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Dr Christian Berndt, National Oceanography Centre, Southampton
Dr Mathew Williams, University of Edinburgh, representing the NERC-funded Arctic Biosphere Atmosphere Coupling at Multiple Scales consortium
Dr David Vaughan, British Antarctic Survey

Shrinking ice-sheets, rising sea-levels, greenhouse gases and a warmer world

Polar regions are warming faster than anywhere else in the world. Natural Environment Research Council (NERC) funded researchers from the British Antarctic Survey, National Oceanography Centre Southampton and University of York are studying changes in these important environments that could exacerbate climate change.

Melting ice caps could raise sea levels enough to threaten coastal areas worldwide. Recent research into the effects of warming in polar regions has found that greenhouse gases released from melting tundra and from ocean sediments might cause more and very rapid warming and accelerate the disappearance of ice sheets still further.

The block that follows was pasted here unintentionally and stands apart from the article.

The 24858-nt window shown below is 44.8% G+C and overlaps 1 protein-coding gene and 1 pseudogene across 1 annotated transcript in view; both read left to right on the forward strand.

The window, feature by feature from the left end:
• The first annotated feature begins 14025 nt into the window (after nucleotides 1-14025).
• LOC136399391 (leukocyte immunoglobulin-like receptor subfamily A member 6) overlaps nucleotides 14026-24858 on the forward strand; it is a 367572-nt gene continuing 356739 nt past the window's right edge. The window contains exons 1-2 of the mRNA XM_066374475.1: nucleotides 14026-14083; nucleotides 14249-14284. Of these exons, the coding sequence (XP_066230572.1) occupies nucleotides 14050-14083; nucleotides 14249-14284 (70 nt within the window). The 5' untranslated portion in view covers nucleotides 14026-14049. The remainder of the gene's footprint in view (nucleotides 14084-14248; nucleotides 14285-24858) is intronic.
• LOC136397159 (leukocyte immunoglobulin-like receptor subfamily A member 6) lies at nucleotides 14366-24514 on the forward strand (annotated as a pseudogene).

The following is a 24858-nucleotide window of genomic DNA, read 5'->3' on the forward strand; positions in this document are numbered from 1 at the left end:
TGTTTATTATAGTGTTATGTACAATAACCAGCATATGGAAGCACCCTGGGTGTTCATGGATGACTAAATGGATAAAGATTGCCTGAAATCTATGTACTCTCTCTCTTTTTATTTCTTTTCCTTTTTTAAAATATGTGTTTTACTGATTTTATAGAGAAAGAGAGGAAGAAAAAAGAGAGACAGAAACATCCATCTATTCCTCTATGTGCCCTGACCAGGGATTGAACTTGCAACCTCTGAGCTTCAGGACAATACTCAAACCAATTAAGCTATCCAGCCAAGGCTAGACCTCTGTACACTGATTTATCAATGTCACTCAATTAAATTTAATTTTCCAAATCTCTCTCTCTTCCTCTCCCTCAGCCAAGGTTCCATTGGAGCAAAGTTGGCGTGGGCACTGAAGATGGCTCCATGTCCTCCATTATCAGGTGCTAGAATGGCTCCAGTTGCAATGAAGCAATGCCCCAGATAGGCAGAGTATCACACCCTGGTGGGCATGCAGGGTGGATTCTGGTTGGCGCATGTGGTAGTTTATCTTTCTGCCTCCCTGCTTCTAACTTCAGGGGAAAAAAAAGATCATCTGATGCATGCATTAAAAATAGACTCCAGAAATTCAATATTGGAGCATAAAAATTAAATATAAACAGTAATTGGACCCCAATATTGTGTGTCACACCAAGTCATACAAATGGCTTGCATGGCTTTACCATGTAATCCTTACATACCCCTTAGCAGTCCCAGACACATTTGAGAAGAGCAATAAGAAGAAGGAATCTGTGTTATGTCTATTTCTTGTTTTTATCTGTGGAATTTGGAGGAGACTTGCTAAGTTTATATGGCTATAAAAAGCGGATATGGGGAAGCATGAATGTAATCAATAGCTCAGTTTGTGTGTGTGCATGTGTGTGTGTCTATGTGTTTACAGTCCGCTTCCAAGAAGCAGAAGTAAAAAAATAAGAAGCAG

"Climate change isn't always a gradual, slow process," says Matthew Edworthy from NERC. "Studies of melting ice caps, thawing tundra and methane currently frozen in ocean sediments suggest that sudden, irreversible changes are possible in our lifetimes.

"Methane is an even more potent greenhouse gas than carbon dioxide," explains Matthew. "Warming in polar areas will cause the release of greenhouse gases currently frozen out of the climate system and this will accelerate the warming still further."